Anne Arundel County Executive James Lighthizer proposed new restrictions today on homebuilding along the county's waterfronts, a move he said would help fight further pollution of the Chesapeake Bay.

It would limit development in the county's most desirable residential areas -- already half built up -- where new houses generally sell for $150,000 to $250,000.

The proposed change in the county's general development plan calls for reducing the number of houses allowed per acre along the shoreline from five to two. It affects about 10,500 acres lining the bay and its tributaries in Anne Arundel.

Limiting soil runoff from construction sites and built-up property is a principal concern of the proposal, but it could also help preserve vegetation and the wetlands that filter pollution as it flows to the bay, county planners said.

Lighthizer's plan to change the county's general development plan, used as a guideline for zoning decisions, will be deliberated by the County Council this fall. The county executive said his plan reflects recommendations of the state's Critical Areas Commission, which cited shoreline development as a major cause of pollution in the Chesapeake Bay and recommended that the state severely limit and, in some places ban, construction within 1,000 feet of the bay.

Some builders and conservationists said today that while the proposed development guideline is an expected outgrowth of efforts to preserve the bay, it would have little immediate impact by itself on home building or pollution control.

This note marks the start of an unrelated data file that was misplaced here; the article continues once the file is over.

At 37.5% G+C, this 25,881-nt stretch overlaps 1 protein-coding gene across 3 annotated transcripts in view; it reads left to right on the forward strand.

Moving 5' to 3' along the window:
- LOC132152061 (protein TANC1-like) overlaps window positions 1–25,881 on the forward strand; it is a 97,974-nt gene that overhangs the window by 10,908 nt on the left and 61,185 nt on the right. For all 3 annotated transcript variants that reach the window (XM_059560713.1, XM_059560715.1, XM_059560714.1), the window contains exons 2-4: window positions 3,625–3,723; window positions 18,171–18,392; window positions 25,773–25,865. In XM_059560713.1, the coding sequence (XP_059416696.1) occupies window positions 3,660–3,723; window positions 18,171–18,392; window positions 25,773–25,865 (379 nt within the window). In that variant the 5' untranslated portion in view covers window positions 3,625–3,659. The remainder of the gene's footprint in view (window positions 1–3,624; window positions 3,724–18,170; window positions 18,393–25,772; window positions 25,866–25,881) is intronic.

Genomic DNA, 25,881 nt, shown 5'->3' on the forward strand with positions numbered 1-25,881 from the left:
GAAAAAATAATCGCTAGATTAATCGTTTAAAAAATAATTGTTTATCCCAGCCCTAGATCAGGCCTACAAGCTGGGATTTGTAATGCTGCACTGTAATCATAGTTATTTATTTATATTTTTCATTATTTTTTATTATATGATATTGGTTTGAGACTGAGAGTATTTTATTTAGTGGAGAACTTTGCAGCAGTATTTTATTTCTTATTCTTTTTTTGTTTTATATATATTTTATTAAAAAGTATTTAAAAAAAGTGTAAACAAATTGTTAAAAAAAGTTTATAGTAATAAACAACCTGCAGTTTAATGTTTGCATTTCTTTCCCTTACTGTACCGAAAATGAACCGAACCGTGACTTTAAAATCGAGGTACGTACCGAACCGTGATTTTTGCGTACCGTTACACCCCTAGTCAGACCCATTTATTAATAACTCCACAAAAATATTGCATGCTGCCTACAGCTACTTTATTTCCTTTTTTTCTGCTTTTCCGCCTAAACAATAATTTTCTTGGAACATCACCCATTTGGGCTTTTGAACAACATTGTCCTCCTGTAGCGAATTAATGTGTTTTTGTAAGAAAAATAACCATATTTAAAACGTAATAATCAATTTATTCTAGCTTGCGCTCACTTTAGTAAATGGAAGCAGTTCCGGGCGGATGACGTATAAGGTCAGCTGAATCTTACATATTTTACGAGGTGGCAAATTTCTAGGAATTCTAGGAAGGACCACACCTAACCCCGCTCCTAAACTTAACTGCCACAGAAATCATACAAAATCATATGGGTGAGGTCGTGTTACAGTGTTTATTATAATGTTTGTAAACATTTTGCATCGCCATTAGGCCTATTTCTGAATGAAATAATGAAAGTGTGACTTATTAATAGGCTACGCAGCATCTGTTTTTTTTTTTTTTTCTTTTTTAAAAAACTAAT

"I'm sure this is going to be helpful, but let's hope this is just one building block in an overall picture," said Corby Rucker, a member of the Severn River Commission, which advises state and local governments about preservation of the broad bay tributary.

More important than the number of houses allowed per acre, he said, is the type of ground they are built upon and how problems of silt control, wetland preservation and sewage disposal are handled.

Calvin Gray, a waterfront developer and vice president of the county home builders association, said that factors other than zoning also help determine what is built.

He cited one of his current projects, for example, where he is building only 30 houses because sewer capacity is limited on land where up to 120 are allowed.

Gray said builders are "pretty much resigned" to restrictions on waterfront building.

But in the long run, said one county developer, I. Richard Priddy, severe restrictions would take away "a product . . . that people want."

Construction of fewer houses could lead to the kind of prices that would frighten off buyers who can currently afford shorefront living, he contended.

"A quarter acre or half acre is a lot more affordable than an acre or two, even to the semiaffluent or affluent," he said.

Lighthizer also said that lower densities could be justified in part by the county's lowered population projections.

In drawing up the general development plan in 1978, when the county had a population of 370,000, planners predicted that Anne Arundel would have 591,000 residents by the year 2000. They now believe the population will reach about 457,000.

Lighthizer is also seeking more intensive use of about 2,000 acres elsewhere, primarily in commercial areas, and creation of an industrial park area west of Baltimore-Washington International Airport.

County Council member Carole Baker whose Severna Park district includes the fast-growing Broadneck Peninsula near the Chesapeake Bay Bridge, said Lighthizer's proposals reflect "consciousness raising" in a county that once placed little restriction on development. While the most important reason for reducing housing density on the shore is pollution control, she said, many residents of her district are also worried that fast development is simply making the shoreline area too crowded.

"We know that if we make a mistake, it's permanent," she said.